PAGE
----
Barione ST 40
Marine sand, sea water, chipboard, screws, vinyl glue cm 123 x 60 x 58
Spazio Murat, Bari
Barione ST 40 is a sculpture that refers to an ancient weapon, the “roman rostrum.” This archaic object placed on the ship’s bow was used to break down the enemy’ ships. Found in the Mediterranean sea, the rostro is the best examples of sea archaeology, witness of the epic battle fought in 241 BC, that ended the First Punic War, between Carthage and Rome.
Barione ST 40 was made during a residency project in Bari (Italy). The sculpture’s starting point it was “Quaranta”, a workshop that involved young artists and was structured around notions such as identity, border and geo-politics, but also lingered over very personal issues like fragility and failure.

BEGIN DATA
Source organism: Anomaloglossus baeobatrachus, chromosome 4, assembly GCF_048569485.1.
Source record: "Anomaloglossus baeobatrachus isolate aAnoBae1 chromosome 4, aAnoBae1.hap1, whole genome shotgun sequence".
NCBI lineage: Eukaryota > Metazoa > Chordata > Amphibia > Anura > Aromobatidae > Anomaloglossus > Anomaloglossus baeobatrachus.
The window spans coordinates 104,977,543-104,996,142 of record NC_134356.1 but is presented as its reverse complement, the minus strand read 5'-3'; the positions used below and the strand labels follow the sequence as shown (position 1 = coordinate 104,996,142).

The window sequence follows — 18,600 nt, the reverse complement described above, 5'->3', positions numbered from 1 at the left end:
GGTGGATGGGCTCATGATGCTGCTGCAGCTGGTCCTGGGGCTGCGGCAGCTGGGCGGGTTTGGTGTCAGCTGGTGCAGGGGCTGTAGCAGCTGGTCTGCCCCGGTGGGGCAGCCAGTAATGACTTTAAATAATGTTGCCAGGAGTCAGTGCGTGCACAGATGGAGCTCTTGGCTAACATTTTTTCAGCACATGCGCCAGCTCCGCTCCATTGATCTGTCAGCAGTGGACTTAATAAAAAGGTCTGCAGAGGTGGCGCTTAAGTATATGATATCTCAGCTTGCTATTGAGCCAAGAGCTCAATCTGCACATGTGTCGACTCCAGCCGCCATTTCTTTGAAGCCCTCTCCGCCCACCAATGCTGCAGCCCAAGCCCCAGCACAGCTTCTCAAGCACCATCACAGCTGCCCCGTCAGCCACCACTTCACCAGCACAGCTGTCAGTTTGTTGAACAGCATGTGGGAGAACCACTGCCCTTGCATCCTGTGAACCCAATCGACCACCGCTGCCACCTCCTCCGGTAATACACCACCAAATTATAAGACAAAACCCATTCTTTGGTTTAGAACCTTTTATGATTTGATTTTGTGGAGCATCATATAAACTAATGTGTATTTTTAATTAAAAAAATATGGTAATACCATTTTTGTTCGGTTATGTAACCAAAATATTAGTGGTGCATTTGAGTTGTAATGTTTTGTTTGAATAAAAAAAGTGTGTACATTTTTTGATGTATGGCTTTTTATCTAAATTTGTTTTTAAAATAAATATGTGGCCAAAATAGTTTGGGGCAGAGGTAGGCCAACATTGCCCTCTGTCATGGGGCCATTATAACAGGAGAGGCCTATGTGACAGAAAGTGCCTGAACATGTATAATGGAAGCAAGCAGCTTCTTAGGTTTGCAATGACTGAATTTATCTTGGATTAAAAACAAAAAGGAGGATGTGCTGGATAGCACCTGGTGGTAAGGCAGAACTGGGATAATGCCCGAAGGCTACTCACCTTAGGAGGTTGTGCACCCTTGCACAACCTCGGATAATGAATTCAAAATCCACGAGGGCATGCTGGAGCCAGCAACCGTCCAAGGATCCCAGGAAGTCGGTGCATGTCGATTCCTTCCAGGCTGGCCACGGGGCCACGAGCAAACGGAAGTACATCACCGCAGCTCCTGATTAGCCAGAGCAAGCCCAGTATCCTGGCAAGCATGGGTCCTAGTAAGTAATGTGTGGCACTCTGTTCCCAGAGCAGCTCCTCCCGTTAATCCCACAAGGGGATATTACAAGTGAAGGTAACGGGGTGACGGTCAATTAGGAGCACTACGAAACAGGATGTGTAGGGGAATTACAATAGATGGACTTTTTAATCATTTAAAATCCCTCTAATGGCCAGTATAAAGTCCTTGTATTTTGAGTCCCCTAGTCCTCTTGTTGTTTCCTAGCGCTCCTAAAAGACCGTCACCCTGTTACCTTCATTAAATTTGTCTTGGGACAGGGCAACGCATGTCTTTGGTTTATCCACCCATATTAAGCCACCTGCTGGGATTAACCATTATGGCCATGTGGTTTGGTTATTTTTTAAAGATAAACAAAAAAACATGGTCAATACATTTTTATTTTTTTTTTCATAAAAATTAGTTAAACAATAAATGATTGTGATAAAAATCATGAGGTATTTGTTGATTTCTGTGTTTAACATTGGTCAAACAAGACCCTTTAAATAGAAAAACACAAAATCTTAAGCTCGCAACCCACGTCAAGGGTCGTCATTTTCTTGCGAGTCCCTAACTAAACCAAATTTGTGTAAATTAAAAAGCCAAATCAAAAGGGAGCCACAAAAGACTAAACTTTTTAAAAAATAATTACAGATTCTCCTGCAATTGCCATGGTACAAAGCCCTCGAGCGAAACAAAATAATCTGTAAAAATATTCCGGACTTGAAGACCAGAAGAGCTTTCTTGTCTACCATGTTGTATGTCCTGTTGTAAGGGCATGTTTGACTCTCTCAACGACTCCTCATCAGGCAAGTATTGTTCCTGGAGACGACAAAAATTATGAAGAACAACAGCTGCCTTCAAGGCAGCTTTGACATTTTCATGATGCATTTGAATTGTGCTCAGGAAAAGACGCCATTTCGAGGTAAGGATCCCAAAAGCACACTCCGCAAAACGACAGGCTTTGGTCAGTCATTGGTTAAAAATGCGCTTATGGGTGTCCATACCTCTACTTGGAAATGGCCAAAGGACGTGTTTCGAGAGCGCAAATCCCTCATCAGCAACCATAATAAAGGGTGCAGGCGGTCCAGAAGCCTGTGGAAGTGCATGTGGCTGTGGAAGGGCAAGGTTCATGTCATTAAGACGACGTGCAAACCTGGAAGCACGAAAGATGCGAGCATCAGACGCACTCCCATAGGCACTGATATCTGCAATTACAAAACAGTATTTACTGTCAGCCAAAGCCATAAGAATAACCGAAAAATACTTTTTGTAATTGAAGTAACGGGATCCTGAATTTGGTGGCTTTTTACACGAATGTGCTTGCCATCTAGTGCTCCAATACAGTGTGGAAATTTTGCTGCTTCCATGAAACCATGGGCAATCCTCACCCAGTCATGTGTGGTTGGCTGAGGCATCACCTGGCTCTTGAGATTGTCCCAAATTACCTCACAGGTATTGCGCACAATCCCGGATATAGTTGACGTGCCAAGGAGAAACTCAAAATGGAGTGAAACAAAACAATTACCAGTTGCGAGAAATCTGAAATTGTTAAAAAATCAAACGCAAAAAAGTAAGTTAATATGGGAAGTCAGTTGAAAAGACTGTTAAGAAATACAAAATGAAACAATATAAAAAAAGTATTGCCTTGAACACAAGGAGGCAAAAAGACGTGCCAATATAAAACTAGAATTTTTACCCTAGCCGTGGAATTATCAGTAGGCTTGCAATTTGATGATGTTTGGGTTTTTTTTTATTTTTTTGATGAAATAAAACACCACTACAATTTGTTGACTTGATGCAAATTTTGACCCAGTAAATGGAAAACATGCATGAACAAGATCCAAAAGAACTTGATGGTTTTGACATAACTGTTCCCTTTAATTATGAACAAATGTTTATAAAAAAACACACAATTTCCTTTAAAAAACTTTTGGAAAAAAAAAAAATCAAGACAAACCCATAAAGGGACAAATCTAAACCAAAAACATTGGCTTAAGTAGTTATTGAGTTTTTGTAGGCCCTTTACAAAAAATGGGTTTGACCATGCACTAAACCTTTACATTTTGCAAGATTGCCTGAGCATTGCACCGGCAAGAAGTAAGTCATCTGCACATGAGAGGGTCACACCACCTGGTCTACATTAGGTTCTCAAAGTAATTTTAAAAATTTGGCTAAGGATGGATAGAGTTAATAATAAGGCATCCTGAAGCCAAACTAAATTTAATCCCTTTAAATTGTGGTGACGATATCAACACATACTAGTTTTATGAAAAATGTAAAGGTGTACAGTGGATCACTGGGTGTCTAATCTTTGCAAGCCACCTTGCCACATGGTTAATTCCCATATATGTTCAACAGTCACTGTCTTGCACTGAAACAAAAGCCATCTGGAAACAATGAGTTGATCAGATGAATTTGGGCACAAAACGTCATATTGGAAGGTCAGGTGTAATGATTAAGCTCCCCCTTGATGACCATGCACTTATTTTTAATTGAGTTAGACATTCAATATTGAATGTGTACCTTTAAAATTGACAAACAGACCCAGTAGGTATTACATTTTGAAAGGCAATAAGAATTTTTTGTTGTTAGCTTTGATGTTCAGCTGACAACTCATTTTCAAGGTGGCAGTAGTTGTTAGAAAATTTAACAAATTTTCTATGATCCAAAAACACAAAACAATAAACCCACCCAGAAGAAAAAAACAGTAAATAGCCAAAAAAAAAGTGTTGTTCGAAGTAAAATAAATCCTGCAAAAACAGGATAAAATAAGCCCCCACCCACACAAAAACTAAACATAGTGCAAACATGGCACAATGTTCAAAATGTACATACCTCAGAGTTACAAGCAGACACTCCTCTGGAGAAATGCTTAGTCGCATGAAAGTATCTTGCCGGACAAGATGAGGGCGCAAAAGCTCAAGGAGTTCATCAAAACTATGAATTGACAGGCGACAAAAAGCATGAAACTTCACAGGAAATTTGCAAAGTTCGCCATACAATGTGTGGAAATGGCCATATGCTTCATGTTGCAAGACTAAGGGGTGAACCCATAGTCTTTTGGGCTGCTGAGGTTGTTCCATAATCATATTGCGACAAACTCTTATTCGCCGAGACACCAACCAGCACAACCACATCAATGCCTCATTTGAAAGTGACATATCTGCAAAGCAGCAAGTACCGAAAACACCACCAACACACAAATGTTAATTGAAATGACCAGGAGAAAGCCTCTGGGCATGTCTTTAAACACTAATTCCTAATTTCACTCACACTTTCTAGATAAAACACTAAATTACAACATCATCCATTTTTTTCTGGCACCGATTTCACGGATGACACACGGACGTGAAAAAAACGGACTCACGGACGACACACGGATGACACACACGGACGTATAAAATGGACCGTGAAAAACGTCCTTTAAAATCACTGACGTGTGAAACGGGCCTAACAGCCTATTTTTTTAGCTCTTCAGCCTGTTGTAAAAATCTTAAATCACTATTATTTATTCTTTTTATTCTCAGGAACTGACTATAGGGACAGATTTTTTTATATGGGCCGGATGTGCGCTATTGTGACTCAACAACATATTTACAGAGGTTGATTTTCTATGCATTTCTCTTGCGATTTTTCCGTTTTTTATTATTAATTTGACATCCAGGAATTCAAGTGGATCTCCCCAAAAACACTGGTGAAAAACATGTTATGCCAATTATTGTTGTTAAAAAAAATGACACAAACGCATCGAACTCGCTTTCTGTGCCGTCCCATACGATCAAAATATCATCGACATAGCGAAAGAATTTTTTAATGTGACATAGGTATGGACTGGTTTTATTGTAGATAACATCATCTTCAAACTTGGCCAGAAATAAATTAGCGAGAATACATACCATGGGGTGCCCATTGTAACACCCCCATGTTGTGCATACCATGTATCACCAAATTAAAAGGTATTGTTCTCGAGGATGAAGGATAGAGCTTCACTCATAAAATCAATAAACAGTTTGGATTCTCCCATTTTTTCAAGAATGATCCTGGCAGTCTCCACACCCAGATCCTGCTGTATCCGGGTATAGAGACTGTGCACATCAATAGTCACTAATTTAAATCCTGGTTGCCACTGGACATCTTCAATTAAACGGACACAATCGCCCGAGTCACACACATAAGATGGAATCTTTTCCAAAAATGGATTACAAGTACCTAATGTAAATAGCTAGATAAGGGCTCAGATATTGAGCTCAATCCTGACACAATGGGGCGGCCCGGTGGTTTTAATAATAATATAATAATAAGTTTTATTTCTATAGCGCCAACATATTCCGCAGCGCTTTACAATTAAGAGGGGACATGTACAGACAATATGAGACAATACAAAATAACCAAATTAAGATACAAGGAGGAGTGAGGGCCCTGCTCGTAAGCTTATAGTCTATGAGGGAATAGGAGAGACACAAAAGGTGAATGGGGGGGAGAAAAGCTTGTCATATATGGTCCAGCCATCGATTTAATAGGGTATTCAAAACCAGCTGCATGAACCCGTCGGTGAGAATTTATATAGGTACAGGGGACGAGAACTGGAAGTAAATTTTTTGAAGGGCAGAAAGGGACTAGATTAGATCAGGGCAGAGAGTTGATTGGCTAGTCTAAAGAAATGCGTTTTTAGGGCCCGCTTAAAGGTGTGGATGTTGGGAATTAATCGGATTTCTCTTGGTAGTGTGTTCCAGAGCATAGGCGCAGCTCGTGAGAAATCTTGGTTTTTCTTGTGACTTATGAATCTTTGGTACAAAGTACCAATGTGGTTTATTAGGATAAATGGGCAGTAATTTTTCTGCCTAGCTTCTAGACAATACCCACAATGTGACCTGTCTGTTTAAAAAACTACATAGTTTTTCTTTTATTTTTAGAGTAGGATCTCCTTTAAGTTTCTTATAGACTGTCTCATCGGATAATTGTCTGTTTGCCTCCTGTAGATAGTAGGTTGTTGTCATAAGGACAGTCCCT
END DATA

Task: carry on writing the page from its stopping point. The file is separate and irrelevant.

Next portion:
The analysis came through the realisation of a dozen sand castles. Their fragility is protected by the bowels of an ancient weapon and endorsed by a legendary symbolism. The latter is connected to the cult of the sea, deeply embedded in Bari’s history, as testified by the oldest city emblem, the Barione, present in the architectural decorations as well as on ancient coins.
Photo credits: Fabio Ingegno